Boulevard of Broken Dreams: Economic Restructuring after the Post-Soviet “Color Revolutions,” 2000–2022

Thomas Barrett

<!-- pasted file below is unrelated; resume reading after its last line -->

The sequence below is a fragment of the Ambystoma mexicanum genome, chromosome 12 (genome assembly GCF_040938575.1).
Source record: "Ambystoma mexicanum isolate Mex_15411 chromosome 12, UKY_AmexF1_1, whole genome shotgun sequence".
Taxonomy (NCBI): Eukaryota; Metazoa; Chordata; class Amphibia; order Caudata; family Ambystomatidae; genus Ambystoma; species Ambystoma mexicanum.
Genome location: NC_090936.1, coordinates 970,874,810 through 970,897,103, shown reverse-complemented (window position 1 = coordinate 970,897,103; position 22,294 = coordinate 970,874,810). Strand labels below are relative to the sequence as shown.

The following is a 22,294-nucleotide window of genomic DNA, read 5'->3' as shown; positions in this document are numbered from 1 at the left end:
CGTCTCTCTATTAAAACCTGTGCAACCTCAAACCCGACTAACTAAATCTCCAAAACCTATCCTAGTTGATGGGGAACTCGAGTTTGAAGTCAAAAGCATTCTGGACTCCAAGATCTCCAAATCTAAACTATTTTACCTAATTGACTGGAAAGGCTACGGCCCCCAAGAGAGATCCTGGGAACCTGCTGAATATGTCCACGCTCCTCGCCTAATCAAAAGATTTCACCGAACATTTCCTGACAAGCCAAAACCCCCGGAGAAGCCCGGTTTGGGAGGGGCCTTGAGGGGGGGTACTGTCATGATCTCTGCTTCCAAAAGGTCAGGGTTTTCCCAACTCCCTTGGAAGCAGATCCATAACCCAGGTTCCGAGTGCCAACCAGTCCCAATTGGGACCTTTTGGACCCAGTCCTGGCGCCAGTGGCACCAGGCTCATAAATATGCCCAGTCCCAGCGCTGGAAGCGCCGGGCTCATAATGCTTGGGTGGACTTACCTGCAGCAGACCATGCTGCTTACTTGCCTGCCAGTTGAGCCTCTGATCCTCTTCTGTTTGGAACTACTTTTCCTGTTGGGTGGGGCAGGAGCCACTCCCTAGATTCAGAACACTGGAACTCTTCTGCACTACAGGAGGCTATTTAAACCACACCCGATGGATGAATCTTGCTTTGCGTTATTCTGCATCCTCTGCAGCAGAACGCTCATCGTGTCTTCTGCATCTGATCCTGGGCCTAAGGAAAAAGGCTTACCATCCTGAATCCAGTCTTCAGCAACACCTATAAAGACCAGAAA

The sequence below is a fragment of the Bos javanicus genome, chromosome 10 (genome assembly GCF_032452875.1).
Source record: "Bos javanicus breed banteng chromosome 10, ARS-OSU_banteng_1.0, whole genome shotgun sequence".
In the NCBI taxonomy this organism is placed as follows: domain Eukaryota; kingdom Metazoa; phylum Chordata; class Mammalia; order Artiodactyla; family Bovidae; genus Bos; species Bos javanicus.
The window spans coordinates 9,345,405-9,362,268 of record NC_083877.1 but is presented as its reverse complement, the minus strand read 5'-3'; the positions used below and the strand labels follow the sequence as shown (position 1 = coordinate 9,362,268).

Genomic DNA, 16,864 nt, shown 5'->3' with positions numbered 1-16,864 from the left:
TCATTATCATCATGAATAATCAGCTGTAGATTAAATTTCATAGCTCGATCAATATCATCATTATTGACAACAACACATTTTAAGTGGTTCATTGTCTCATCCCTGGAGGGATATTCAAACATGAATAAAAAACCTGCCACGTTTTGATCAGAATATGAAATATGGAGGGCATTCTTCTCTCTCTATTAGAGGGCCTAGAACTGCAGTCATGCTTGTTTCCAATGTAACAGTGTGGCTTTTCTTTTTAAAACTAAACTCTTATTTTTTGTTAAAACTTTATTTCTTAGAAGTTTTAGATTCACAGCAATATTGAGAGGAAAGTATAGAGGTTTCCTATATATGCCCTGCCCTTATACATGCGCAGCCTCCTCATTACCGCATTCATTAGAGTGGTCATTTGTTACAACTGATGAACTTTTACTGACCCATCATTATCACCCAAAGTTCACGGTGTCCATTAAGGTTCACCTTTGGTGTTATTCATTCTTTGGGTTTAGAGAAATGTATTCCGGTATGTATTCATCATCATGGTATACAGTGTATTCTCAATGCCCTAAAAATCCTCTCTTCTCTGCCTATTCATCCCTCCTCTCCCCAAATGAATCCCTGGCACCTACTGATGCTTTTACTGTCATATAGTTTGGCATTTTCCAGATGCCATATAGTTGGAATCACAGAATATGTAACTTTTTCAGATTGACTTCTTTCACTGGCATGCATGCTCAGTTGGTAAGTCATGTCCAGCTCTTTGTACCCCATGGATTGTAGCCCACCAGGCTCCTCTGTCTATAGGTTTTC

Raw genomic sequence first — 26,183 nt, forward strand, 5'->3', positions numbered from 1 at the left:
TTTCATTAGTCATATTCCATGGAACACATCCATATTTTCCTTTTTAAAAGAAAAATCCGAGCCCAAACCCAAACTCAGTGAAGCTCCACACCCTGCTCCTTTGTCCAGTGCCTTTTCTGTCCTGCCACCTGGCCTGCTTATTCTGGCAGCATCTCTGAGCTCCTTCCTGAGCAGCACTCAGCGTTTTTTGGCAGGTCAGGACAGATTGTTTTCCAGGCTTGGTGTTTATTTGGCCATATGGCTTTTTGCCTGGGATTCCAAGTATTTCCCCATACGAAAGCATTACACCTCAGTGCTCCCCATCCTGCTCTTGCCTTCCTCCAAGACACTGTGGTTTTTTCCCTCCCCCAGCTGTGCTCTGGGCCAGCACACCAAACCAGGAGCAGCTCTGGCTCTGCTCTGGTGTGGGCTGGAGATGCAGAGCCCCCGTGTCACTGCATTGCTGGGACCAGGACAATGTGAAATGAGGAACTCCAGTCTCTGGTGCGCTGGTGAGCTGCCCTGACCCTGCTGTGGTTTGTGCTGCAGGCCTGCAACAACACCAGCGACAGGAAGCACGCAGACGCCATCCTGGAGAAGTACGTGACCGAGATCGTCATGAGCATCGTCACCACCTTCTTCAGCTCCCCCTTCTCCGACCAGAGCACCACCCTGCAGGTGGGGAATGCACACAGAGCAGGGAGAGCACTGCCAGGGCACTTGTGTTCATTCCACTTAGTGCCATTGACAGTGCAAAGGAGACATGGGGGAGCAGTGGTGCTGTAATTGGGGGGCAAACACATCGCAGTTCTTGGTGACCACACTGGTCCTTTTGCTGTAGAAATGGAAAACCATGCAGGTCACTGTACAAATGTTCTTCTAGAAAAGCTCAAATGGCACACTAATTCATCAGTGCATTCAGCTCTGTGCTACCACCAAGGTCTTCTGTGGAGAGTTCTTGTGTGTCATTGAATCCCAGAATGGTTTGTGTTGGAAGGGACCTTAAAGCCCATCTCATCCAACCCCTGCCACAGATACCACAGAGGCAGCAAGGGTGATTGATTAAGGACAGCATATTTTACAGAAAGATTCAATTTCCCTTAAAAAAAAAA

The democratic capitalist countries of the post-Soviet space have experienced chronic political and economic instability in their short histories since independence, most notably during their respective “Color Revolutions.” Russia’s 2022 invasion of Ukraine was in part a reaction to the emergence in three of its former colonies (Georgia, Moldova, and Ukraine) of political regimes that prioritized political and economic ties with the West and explicitly repudiated ties with Russia. In the regional studies literature, this shift is often explained by a pro-Western orientation among parts of the population that is rooted in cultural and linguistic identity and supported by opportunistic elites. The dissertation examines this process through the lens of political economy. It analyzes “extraction coalitions” composed of oligarchs and loyal politicians and identifies two types of such coalitions with distinctive economic and geopolitical preferences rooted in their sectoral interests. Due to domestic factors and the countries’ position within the global economy, these extraction coalitions struggle to stabilize their rule. The “Color Revolutions” thus represent moments at which the “pro-Western” extraction coalition is able to wrest power from the “pro-Russian” coalition. This creates real distributional consequences not only for elites but also for the social blocs that support them, as well as dramatic geopolitical changes.

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